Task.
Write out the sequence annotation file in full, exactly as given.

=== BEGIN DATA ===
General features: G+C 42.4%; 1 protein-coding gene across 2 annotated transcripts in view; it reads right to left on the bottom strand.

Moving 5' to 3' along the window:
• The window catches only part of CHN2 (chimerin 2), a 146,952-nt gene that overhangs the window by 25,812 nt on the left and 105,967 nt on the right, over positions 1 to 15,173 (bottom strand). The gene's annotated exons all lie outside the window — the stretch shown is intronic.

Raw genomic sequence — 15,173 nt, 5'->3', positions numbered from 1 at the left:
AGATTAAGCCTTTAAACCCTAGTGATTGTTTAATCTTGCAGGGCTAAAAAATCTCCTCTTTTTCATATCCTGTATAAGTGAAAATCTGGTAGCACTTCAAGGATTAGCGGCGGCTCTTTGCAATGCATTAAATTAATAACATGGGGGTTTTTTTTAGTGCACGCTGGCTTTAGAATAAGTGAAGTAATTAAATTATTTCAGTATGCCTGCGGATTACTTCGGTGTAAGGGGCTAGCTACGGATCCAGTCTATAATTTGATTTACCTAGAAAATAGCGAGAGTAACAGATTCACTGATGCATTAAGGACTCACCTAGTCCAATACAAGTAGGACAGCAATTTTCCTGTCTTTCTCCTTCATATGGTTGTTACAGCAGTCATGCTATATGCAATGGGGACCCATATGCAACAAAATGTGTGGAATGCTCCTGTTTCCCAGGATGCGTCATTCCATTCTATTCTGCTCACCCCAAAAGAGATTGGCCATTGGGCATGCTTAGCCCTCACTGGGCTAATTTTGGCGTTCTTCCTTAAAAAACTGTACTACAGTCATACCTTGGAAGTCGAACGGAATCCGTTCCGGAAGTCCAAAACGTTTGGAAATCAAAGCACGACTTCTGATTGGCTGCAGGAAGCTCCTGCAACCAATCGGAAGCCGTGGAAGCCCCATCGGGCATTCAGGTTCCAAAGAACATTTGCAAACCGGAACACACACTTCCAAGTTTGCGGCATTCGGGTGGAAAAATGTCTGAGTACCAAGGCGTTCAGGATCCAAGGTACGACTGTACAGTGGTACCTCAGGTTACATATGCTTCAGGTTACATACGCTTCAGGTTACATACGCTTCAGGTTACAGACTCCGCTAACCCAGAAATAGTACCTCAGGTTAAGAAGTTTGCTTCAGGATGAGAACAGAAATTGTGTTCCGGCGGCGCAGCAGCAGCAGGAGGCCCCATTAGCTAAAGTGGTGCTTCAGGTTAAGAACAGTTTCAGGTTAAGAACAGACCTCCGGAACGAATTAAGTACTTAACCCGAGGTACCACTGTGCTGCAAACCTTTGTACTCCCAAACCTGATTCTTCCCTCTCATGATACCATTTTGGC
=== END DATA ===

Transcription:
General features: G+C 42.4%; 1 protein-coding gene across 2 annotated transcripts in view; it reads right to left on the bottom strand.

Moving 5' to 3' along the window:
• The window catches only part of CHN2 (chimerin 2), a 146,952-nt gene that overhangs the window by 25,812 nt on the left and 105,967 nt on the right, over positions 1 to 15,173 (bottom strand). The gene's annotated exons all lie outside the window — the stretch shown is intronic.

Raw genomic sequence — 15,173 nt, 5'->3', positions numbered from 1 at the left:
AGATTAAGCCTTTAAACCCTAGTGATTGTTTAATCTTGCAGGGCTAAAAAATCTCCTCTTTTTCATATCCTGTATAAGTGAAAATCTGGTAGCACTTCAAGGATTAGCGGCGGCTCTTTGCAATGCATTAAATTAATAACATGGGGGTTTTTTTTAGTGCACGCTGGCTTTAGAATAAGTGAAGTAATTAAATTATTTCAGTATGCCTGCGGATTACTTCGGTGTAAGGGGCTAGCTACGGATCCAGTCTATAATTTGATTTACCTAGAAAATAGCGAGAGTAACAGATTCACTGATGCATTAAGGACTCACCTAGTCCAATACAAGTAGGACAGCAATTTTCCTGTCTTTCTCCTTCATATGGTTGTTACAGCAGTCATGCTATATGCAATGGGGACCCATATGCAACAAAATGTGTGGAATGCTCCTGTTTCCCAGGATGCGTCATTCCATTCTATTCTGCTCACCCCAAAAGAGATTGGCCATTGGGCATGCTTAGCCCTCACTGGGCTAATTTTGGCGTTCTTCCTTAAAAAACTGTACTACAGTCATACCTTGGAAGTCGAACGGAATCCGTTCCGGAAGTCCAAAACGTTTGGAAATCAAAGCACGACTTCTGATTGGCTGCAGGAAGCTCCTGCAACCAATCGGAAGCCGTGGAAGCCCCATCGGGCATTCAGGTTCCAAAGAACATTTGCAAACCGGAACACACACTTCCAAGTTTGCGGCATTCGGGTGGAAAAATGTCTGAGTACCAAGGCGTTCAGGATCCAAGGTACGACTGTACAGTGGTACCTCAGGTTACATATGCTTCAGGTTACATACGCTTCAGGTTACATACGCTTCAGGTTACAGACTCCGCTAACCCAGAAATAGTACCTCAGGTTAAGAAGTTTGCTTCAGGATGAGAACAGAAATTGTGTTCCGGCGGCGCAGCAGCAGCAGGAGGCCCCATTAGCTAAAGTGGTGCTTCAGGTTAAGAACAGTTTCAGGTTAAGAACAGACCTCCGGAACGAATTAAGTACTTAACCCGAGGTACCACTGTGCTGCAAACCTTTGTACTCCCAAACCTGATTCTTCCCTCTCATGATACCATTTTGGC